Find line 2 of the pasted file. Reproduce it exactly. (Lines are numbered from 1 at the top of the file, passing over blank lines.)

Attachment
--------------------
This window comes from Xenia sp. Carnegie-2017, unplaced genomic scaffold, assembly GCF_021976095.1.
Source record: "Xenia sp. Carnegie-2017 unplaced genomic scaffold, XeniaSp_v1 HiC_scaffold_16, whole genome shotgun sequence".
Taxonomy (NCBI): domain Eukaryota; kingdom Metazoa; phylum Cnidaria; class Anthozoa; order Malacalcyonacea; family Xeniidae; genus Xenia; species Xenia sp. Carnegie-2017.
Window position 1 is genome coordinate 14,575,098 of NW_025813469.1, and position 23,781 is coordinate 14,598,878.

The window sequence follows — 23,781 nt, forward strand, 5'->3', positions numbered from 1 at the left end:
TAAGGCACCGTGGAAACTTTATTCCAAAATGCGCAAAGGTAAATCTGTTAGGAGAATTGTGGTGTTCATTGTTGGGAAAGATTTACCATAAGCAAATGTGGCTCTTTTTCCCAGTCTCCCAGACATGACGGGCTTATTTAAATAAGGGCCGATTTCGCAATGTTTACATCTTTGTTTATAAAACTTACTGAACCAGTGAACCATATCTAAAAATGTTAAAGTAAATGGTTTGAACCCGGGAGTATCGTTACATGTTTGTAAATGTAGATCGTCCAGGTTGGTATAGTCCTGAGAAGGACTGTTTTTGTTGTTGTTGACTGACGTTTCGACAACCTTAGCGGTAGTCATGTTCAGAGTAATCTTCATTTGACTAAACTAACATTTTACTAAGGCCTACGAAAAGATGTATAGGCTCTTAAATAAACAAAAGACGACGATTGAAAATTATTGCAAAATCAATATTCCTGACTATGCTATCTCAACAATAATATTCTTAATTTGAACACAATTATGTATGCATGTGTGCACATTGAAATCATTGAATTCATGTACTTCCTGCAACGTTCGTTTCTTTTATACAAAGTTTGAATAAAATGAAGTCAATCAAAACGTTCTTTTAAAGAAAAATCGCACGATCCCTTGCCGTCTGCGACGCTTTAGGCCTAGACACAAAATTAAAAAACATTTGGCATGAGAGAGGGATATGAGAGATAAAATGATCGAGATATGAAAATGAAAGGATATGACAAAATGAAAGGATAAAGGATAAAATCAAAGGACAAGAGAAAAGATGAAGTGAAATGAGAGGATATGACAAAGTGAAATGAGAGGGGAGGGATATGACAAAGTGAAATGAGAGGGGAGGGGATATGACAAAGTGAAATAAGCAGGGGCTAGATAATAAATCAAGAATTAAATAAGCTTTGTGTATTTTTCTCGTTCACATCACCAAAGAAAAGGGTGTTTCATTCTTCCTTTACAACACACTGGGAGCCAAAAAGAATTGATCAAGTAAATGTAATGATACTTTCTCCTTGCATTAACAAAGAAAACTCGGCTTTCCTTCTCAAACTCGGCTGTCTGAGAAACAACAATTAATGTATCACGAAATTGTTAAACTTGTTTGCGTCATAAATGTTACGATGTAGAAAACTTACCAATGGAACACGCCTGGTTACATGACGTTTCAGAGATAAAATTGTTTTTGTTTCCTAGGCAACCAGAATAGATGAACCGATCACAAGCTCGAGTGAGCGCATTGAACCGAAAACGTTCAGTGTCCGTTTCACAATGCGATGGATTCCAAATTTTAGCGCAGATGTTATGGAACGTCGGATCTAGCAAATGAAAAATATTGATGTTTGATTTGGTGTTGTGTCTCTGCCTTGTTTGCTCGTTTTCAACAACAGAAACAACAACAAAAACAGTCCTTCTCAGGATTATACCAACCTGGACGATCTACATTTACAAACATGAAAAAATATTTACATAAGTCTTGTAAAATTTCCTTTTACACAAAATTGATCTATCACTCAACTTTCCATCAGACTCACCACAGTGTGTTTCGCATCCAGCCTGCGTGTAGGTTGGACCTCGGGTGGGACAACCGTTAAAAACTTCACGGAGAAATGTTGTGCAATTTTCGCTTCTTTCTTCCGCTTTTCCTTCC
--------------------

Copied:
Source record: "Xenia sp. Carnegie-2017 unplaced genomic scaffold, XeniaSp_v1 HiC_scaffold_16, whole genome shotgun sequence".